Cuba and Obama


A brief historical analysis from a veteran of the Cuban revolution, which parallels the analysis that Jeremy Scahill did for the Catholic Worker, over a decade ago.

By Manuel E. Yepe
A CubaNews translation.
Edited by Walter Lippmann.

In less than twenty years, three Popes have visited Cuba. This is
something really surprising when you consider that this archipelago is
a country geographically and demographically small, and has a
relatively small number of Catholics compared to other nations of
Latin America.

After four centuries of colonialism –during which the official
religion, with total exclusivity, was Catholicism– an “independent”
republic emerged in Cuba under the protection and control of the
United States. During that republican period, Cuban society, in fact,
maintained Catholicism as its main religion for the first half of the
20th Century.

Although the 1902 and 1940 constitutions stipulated the separation
between church and state, their texts identified Christian morality as
the ethical rule for society. This was to the detriment of any other
non-Christian morality and thus ignored the cultural, moral and
religious diversity required in such a plural community in terms of
ethnicities, religions and traditions.

The process of formation of the Cuban nationality, the struggle for
independence from Spain, and the successive stages in building an
independent national project as is the current socialist society, have
been characterized by a secular orientation… anticlerical to some
extent. This does not mean that religion was absent from the
motivations of the patriots, but the objectives have always been
formulated on secular foundations.

The first time the separation of church and state was proclaimed as a
constitutional principle in Cuba was during the Republic in Arms
[during the 19th Century war for independence] when Cubans were
fighting the colonial regimes of Spain … and Catholicism.

Relations between the Catholic Church and the Revolutionary Government
–which took power in 1959 after a bloody struggle against the
dictatorship of Fulgencio Batista– have gone through big challenges
and tense moments.

The social transformations generated by the revolution and the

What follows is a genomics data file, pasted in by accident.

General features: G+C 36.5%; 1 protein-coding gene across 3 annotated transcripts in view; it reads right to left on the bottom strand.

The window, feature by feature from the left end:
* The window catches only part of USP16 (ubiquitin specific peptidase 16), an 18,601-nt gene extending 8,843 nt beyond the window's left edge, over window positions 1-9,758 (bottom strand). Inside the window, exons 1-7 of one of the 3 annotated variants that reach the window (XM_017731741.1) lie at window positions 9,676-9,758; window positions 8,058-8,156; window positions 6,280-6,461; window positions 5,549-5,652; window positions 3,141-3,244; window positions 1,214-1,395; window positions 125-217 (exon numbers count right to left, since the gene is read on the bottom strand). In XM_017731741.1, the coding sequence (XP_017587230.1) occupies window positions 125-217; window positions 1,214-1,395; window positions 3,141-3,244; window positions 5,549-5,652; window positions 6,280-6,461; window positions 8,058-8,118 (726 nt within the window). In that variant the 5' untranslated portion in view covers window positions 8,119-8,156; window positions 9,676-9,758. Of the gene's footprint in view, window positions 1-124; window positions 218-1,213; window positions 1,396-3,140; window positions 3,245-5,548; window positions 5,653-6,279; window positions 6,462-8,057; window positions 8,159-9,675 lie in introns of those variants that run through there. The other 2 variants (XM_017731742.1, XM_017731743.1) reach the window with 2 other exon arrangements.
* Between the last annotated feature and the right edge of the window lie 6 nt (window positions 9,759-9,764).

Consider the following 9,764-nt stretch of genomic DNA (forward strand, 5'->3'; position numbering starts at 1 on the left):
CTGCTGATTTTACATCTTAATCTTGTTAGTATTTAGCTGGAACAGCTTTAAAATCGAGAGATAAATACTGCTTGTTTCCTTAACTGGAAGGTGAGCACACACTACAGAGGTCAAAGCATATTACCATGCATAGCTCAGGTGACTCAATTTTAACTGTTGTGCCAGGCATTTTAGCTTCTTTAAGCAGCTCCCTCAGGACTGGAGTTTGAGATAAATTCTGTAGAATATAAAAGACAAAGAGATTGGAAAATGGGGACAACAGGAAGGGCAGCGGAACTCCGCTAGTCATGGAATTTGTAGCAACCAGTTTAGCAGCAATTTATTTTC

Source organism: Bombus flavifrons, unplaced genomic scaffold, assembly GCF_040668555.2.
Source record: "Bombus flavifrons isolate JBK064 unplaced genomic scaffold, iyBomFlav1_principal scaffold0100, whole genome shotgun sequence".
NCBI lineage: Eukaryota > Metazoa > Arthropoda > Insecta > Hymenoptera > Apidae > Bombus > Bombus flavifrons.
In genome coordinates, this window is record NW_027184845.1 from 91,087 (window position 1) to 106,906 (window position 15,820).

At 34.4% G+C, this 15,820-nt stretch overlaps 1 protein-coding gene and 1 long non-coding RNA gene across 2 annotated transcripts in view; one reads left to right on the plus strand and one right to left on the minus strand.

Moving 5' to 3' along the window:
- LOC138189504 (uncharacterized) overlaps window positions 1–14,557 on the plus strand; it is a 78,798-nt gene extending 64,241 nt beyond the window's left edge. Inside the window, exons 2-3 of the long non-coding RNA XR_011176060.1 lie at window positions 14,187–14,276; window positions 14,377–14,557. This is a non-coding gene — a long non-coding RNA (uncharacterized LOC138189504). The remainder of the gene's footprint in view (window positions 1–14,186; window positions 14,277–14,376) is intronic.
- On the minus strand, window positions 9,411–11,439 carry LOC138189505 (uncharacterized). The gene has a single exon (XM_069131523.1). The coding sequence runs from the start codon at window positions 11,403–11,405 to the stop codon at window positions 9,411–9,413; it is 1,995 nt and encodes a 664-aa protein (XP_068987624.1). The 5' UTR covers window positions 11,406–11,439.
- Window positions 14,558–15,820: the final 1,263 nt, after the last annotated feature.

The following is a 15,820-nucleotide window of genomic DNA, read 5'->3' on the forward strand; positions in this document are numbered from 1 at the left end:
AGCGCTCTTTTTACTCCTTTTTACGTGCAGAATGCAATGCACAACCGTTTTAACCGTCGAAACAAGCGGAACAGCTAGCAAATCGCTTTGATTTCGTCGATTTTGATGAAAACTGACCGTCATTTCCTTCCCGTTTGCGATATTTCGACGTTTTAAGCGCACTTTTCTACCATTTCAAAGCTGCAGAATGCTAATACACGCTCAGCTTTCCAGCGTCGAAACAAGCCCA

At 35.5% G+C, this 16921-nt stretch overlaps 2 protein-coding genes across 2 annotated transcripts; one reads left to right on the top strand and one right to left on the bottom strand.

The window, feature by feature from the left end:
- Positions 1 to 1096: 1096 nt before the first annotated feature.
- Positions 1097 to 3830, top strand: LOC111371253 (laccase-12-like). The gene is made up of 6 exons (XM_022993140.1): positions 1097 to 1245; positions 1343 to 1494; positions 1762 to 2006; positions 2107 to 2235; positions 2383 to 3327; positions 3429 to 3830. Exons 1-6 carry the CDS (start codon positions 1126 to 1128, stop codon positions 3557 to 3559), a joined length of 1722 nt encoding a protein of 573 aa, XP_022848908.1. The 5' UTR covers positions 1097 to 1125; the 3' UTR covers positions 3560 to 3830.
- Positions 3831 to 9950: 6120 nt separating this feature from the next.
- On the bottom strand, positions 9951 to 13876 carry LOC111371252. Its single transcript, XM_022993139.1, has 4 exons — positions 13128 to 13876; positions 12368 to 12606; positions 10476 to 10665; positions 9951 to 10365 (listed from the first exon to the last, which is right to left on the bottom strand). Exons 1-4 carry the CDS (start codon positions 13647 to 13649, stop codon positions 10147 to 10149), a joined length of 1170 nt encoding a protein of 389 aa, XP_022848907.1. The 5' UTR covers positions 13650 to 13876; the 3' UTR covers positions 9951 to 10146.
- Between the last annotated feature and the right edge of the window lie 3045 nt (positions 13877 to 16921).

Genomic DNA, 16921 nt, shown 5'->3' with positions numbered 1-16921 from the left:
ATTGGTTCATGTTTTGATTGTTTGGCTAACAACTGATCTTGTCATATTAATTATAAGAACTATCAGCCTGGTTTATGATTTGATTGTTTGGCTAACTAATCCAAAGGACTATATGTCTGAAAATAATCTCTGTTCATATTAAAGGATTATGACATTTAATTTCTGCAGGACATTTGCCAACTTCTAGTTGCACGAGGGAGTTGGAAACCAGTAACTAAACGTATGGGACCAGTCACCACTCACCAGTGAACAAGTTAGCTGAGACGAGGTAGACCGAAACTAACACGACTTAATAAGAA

development of its independent and socialist project had great impact
on the process of demystification of nature. Because of its character,
which renewed traditions, customs and culture in general, the
revolution had a secularizing effect on society.

The legislative actions and practices of the revolution, such as the
law for nationalization of education, limited the social space of the
Catholic religion in Cuba, and extended it to others, such as the
Spiritualists, those associated with African religions, and the
Pentecostals. All these managed access to public spaces to which they
had very little access previously, because of the Christian and
Catholic religious monopoly.

Just remember that before 1959, the Cuban Criminal Legislation
included as an aggravating factor the practice of brujeria
(witchcraft), the term with which the predominant Christian culture
identified those religions originated in Africa, that were widespread
in Cuba, especially among the poorest sectors.

In 1991, the Fourth Congress of the Communist Party of Cuba corrected
sectarian errors committed in the heat of the initial clashes. It
modified its statutes and declared itself as a secular non-atheist
organization. It also eliminated admission barriers in the political
organization for people with religious beliefs.

As a result of this, in the midst of a situation of apparent
contraction of the social space of religion, the Cuban revolution
created the basic legal and social conditions for a genuine religious
pluralism, without confessional or institutional distinction; as well
as for something that had never existed before in the country and
which few nations can boast of having: a genuine religious freedom.

Admittedly, after some initial negative episodes promoted by the
strong influence of Pope Pius XII and the Fascist ideas of some
Spanish priests inserted in the Cuban Catholic hierarchy, the Vatican
has promoted a very constructive policy in its relations with Cuba

But the current positive practice did not start as a result of the
visit of Pope John Paul II in 1998 –as some have written several
times– but after the Second Vatican Council (1962-1965). On this, it
is fair to acknowledge as essential, the role of the then newly
appointed Apostolic Nuncio in Havana, Archbishop Cesare Zacchi, today
considered the “Architect of peace between church and state in Cuba.”

The impressive popular and official welcome offered to Pope Francis in
Havana seems to confirm forecasts that Latin America and the humble
peoples of the world can count on the moral and ethical support of
this charismatic guide of Catholicism who is willing to clean and
thoroughly renew the image of his Church, bringing it closer to the

Now that US elites want to turn back history in the Latin American
countries which are in the process of liberation from the domination
by the North, this support could be really transcendental.

September 19, 2015.


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